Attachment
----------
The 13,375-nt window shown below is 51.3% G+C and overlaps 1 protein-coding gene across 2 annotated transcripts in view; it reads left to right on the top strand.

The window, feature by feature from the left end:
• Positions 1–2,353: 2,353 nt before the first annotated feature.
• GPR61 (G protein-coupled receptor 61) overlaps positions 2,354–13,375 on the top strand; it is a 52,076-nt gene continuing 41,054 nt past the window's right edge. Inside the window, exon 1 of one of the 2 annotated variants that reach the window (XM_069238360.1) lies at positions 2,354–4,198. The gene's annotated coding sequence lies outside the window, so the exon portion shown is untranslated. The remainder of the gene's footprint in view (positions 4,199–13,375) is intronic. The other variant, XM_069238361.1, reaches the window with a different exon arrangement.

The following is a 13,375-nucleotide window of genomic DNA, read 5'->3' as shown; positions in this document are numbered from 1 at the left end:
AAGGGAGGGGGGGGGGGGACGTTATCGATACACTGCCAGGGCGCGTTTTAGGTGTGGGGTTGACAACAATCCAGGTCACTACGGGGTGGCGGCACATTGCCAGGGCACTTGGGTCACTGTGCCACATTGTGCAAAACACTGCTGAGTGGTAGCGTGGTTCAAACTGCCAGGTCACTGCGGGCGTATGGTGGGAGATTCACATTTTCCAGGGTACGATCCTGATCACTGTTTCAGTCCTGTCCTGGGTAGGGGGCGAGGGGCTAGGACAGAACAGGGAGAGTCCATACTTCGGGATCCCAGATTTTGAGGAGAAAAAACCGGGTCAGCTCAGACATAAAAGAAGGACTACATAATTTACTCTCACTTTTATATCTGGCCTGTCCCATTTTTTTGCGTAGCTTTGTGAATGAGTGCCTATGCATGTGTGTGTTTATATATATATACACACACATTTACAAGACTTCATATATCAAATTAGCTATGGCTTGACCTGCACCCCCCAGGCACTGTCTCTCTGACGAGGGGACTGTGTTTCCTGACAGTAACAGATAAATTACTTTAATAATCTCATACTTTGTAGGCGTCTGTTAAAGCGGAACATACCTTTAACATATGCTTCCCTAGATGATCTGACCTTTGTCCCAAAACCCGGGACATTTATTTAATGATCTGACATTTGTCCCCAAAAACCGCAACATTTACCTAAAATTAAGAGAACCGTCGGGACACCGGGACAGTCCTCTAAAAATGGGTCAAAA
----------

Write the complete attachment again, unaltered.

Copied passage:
The 13,375-nt window shown below is 51.3% G+C and overlaps 1 protein-coding gene across 2 annotated transcripts in view; it reads left to right on the top strand.

The window, feature by feature from the left end:
• Positions 1–2,353: 2,353 nt before the first annotated feature.
• GPR61 (G protein-coupled receptor 61) overlaps positions 2,354–13,375 on the top strand; it is a 52,076-nt gene continuing 41,054 nt past the window's right edge. Inside the window, exon 1 of one of the 2 annotated variants that reach the window (XM_069238360.1) lies at positions 2,354–4,198. The gene's annotated coding sequence lies outside the window, so the exon portion shown is untranslated. The remainder of the gene's footprint in view (positions 4,199–13,375) is intronic. The other variant, XM_069238361.1, reaches the window with a different exon arrangement.

The following is a 13,375-nucleotide window of genomic DNA, read 5'->3' as shown; positions in this document are numbered from 1 at the left end:
AAGGGAGGGGGGGGGGGGACGTTATCGATACACTGCCAGGGCGCGTTTTAGGTGTGGGGTTGACAACAATCCAGGTCACTACGGGGTGGCGGCACATTGCCAGGGCACTTGGGTCACTGTGCCACATTGTGCAAAACACTGCTGAGTGGTAGCGTGGTTCAAACTGCCAGGTCACTGCGGGCGTATGGTGGGAGATTCACATTTTCCAGGGTACGATCCTGATCACTGTTTCAGTCCTGTCCTGGGTAGGGGGCGAGGGGCTAGGACAGAACAGGGAGAGTCCATACTTCGGGATCCCAGATTTTGAGGAGAAAAAACCGGGTCAGCTCAGACATAAAAGAAGGACTACATAATTTACTCTCACTTTTATATCTGGCCTGTCCCATTTTTTTGCGTAGCTTTGTGAATGAGTGCCTATGCATGTGTGTGTTTATATATATATACACACACATTTACAAGACTTCATATATCAAATTAGCTATGGCTTGACCTGCACCCCCCAGGCACTGTCTCTCTGACGAGGGGACTGTGTTTCCTGACAGTAACAGATAAATTACTTTAATAATCTCATACTTTGTAGGCGTCTGTTAAAGCGGAACATACCTTTAACATATGCTTCCCTAGATGATCTGACCTTTGTCCCAAAACCCGGGACATTTATTTAATGATCTGACATTTGTCCCCAAAAACCGCAACATTTACCTAAAATTAAGAGAACCGTCGGGACACCGGGACAGTCCTCTAAAAATGGGTCAAAA